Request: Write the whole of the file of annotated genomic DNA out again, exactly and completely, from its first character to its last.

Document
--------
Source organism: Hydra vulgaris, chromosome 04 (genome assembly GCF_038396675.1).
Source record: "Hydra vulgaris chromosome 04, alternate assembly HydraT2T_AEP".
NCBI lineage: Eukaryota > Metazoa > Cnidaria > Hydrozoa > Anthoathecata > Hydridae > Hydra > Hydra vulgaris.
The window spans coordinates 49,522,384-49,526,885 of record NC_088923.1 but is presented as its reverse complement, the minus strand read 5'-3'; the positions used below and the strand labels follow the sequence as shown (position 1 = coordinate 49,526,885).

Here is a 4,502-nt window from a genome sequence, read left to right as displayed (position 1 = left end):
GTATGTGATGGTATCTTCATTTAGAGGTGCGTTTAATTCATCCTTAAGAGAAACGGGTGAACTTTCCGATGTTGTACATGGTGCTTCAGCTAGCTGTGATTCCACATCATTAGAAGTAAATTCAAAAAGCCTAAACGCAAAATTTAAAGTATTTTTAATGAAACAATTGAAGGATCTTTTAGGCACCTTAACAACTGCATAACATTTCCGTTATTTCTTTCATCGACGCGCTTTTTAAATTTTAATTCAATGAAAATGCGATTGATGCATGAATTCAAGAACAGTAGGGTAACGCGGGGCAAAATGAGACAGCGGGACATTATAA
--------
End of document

Source organism: Hydra vulgaris, chromosome 04 (genome assembly GCF_038396675.1).
Source record: "Hydra vulgaris chromosome 04, alternate assembly HydraT2T_AEP".
NCBI lineage: Eukaryota > Metazoa > Cnidaria > Hydrozoa > Anthoathecata > Hydridae > Hydra > Hydra vulgaris.
The window spans coordinates 49,522,384-49,526,885 of record NC_088923.1 but is presented as its reverse complement, the minus strand read 5'-3'; the positions used below and the strand labels follow the sequence as shown (position 1 = coordinate 49,526,885).

Here is a 4,502-nt window from a genome sequence, read left to right as displayed (position 1 = left end):
GTATGTGATGGTATCTTCATTTAGAGGTGCGTTTAATTCATCCTTAAGAGAAACGGGTGAACTTTCCGATGTTGTACATGGTGCTTCAGCTAGCTGTGATTCCACATCATTAGAAGTAAATTCAAAAAGCCTAAACGCAAAATTTAAAGTATTTTTAATGAAACAATTGAAGGATCTTTTAGGCACCTTAACAACTGCATAACATTTCCGTTATTTCTTTCATCGACGCGCTTTTTAAATTTTAATTCAATGAAAATGCGATTGATGCATGAATTCAAGAACAGTAGGGTAACGCGGGGCAAAATGAGACAGCGGGACATTATAA